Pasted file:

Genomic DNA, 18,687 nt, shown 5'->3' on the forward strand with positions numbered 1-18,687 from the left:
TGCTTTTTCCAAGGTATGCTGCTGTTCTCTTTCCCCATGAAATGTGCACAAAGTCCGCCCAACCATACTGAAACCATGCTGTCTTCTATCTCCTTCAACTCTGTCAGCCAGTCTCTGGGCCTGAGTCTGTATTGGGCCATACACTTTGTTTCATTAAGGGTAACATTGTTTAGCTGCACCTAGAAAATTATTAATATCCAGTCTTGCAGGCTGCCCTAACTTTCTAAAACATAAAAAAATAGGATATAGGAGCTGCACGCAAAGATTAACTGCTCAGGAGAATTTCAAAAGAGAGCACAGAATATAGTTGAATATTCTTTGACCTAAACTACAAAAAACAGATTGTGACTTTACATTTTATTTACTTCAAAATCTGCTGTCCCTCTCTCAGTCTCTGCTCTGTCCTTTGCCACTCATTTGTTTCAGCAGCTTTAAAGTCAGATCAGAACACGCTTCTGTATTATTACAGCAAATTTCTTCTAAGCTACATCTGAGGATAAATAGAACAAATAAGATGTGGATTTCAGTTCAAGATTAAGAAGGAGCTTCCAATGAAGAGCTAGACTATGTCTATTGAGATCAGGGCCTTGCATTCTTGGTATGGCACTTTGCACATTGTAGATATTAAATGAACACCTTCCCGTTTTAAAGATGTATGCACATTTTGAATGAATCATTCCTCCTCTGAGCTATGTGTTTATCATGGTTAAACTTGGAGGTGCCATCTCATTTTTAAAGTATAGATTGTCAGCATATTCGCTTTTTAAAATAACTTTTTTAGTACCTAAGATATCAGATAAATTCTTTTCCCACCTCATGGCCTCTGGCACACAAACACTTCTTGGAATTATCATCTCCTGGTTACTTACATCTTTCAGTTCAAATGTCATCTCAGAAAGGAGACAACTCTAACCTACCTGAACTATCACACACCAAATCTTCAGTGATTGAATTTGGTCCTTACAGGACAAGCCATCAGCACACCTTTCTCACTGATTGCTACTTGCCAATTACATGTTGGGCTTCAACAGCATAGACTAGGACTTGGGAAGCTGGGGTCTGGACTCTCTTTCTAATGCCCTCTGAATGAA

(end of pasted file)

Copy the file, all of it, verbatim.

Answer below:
Genomic DNA, 18,687 nt, shown 5'->3' on the forward strand with positions numbered 1-18,687 from the left:
TGCTTTTTCCAAGGTATGCTGCTGTTCTCTTTCCCCATGAAATGTGCACAAAGTCCGCCCAACCATACTGAAACCATGCTGTCTTCTATCTCCTTCAACTCTGTCAGCCAGTCTCTGGGCCTGAGTCTGTATTGGGCCATACACTTTGTTTCATTAAGGGTAACATTGTTTAGCTGCACCTAGAAAATTATTAATATCCAGTCTTGCAGGCTGCCCTAACTTTCTAAAACATAAAAAAATAGGATATAGGAGCTGCACGCAAAGATTAACTGCTCAGGAGAATTTCAAAAGAGAGCACAGAATATAGTTGAATATTCTTTGACCTAAACTACAAAAAACAGATTGTGACTTTACATTTTATTTACTTCAAAATCTGCTGTCCCTCTCTCAGTCTCTGCTCTGTCCTTTGCCACTCATTTGTTTCAGCAGCTTTAAAGTCAGATCAGAACACGCTTCTGTATTATTACAGCAAATTTCTTCTAAGCTACATCTGAGGATAAATAGAACAAATAAGATGTGGATTTCAGTTCAAGATTAAGAAGGAGCTTCCAATGAAGAGCTAGACTATGTCTATTGAGATCAGGGCCTTGCATTCTTGGTATGGCACTTTGCACATTGTAGATATTAAATGAACACCTTCCCGTTTTAAAGATGTATGCACATTTTGAATGAATCATTCCTCCTCTGAGCTATGTGTTTATCATGGTTAAACTTGGAGGTGCCATCTCATTTTTAAAGTATAGATTGTCAGCATATTCGCTTTTTAAAATAACTTTTTTAGTACCTAAGATATCAGATAAATTCTTTTCCCACCTCATGGCCTCTGGCACACAAACACTTCTTGGAATTATCATCTCCTGGTTACTTACATCTTTCAGTTCAAATGTCATCTCAGAAAGGAGACAACTCTAACCTACCTGAACTATCACACACCAAATCTTCAGTGATTGAATTTGGTCCTTACAGGACAAGCCATCAGCACACCTTTCTCACTGATTGCTACTTGCCAATTACATGTTGGGCTTCAACAGCATAGACTAGGACTTGGGAAGCTGGGGTCTGGACTCTCTTTCTAATGCCCTCTGAATGAA